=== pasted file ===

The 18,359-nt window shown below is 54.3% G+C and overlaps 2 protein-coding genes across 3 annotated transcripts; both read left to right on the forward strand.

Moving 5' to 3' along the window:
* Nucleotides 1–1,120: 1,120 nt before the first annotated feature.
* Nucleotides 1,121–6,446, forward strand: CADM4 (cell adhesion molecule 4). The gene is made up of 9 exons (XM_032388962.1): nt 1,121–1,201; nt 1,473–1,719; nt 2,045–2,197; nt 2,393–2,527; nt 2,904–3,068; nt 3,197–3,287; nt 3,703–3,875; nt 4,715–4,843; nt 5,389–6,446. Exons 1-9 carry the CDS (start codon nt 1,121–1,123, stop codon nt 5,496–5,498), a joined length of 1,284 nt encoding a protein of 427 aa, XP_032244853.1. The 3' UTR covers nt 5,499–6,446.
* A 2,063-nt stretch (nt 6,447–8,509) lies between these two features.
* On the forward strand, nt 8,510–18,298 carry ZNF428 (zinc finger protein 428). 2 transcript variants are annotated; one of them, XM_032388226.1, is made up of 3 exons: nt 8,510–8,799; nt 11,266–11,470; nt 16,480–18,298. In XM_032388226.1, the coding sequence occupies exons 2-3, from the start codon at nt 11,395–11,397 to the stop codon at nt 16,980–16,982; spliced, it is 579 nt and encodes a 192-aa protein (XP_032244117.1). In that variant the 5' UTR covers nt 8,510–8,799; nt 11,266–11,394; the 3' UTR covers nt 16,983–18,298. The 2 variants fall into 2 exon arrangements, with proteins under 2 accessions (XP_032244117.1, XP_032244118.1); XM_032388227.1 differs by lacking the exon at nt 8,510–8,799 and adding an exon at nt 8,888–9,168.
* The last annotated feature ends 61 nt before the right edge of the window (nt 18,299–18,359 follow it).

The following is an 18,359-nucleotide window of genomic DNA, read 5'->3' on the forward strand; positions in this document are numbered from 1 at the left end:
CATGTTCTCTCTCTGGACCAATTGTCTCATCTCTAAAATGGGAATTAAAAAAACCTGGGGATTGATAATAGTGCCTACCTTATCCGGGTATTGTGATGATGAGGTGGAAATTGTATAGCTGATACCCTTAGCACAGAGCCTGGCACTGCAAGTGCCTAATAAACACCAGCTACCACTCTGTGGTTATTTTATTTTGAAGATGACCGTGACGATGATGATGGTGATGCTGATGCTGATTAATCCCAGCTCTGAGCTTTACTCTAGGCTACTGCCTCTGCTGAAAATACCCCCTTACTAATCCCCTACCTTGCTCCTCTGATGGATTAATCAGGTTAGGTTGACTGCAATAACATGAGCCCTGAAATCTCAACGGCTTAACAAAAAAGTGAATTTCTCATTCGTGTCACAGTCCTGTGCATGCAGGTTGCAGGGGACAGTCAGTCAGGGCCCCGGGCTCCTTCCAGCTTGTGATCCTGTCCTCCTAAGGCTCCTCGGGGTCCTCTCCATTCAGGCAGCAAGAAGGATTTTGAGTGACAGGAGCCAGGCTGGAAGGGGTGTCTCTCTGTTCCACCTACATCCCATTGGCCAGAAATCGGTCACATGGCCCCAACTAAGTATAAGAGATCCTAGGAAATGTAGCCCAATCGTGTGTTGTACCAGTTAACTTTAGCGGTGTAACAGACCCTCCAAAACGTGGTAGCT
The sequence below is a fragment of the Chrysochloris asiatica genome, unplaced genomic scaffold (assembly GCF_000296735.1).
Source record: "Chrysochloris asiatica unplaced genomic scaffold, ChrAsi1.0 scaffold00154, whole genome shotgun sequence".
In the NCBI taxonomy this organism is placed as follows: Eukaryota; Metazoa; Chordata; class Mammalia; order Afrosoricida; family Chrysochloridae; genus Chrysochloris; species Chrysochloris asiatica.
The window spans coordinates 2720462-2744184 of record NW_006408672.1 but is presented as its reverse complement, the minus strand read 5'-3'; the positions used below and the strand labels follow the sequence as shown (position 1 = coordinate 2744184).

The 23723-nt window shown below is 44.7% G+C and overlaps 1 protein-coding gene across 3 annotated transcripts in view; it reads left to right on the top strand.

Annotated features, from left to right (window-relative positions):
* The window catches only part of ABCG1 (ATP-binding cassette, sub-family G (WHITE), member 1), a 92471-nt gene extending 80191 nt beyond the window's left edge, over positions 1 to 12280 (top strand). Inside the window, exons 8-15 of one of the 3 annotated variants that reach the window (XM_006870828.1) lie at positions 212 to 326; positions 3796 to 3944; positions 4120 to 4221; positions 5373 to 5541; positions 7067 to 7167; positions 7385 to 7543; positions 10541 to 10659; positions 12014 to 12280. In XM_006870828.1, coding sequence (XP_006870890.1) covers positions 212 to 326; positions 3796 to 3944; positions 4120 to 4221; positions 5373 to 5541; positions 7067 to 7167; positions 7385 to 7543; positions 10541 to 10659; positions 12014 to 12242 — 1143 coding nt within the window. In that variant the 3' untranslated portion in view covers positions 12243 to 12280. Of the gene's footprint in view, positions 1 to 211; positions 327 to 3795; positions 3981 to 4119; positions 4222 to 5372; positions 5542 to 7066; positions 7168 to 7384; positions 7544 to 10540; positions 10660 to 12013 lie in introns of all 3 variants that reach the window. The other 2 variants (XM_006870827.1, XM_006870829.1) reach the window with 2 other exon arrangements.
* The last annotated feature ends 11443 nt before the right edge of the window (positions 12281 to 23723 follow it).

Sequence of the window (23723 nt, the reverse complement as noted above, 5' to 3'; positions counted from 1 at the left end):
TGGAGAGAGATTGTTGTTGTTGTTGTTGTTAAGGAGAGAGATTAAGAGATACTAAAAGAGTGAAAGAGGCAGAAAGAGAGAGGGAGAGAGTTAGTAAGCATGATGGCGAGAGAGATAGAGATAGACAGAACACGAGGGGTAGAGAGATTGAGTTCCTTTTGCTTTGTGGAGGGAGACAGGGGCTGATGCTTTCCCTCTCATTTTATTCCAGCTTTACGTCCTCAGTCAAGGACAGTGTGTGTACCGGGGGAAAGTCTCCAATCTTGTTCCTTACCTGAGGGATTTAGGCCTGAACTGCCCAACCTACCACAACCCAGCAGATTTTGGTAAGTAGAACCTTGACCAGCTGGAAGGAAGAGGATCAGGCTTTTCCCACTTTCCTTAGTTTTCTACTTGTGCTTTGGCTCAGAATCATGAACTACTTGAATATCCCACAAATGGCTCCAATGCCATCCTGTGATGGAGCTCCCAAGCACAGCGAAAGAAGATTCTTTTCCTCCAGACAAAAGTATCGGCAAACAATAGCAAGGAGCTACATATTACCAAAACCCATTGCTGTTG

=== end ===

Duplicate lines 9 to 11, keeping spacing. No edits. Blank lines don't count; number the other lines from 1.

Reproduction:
CATGTTCTCTCTCTGGACCAATTGTCTCATCTCTAAAATGGGAATTAAAAAAACCTGGGGATTGATAATAGTGCCTACCTTATCCGGGTATTGTGATGATGAGGTGGAAATTGTATAGCTGATACCCTTAGCACAGAGCCTGGCACTGCAAGTGCCTAATAAACACCAGCTACCACTCTGTGGTTATTTTATTTTGAAGATGACCGTGACGATGATGATGGTGATGCTGATGCTGATTAATCCCAGCTCTGAGCTTTACTCTAGGCTACTGCCTCTGCTGAAAATACCCCCTTACTAATCCCCTACCTTGCTCCTCTGATGGATTAATCAGGTTAGGTTGACTGCAATAACATGAGCCCTGAAATCTCAACGGCTTAACAAAAAAGTGAATTTCTCATTCGTGTCACAGTCCTGTGCATGCAGGTTGCAGGGGACAGTCAGTCAGGGCCCCGGGCTCCTTCCAGCTTGTGATCCTGTCCTCCTAAGGCTCCTCGGGGTCCTCTCCATTCAGGCAGCAAGAAGGATTTTGAGTGACAGGAGCCAGGCTGGAAGGGGTGTCTCTCTGTTCCACCTACATCCCATTGGCCAGAAATCGGTCACATGGCCCCAACTAAGTATAAGAGATCCTAGGAAATGTAGCCCAATCGTGTGTTGTACCAGTTAACTTTAGCGGTGTAACAGACCCTCCAAAACGTGGTAGCT
The sequence below is a fragment of the Chrysochloris asiatica genome, unplaced genomic scaffold (assembly GCF_000296735.1).
Source record: "Chrysochloris asiatica unplaced genomic scaffold, ChrAsi1.0 scaffold00154, whole genome shotgun sequence".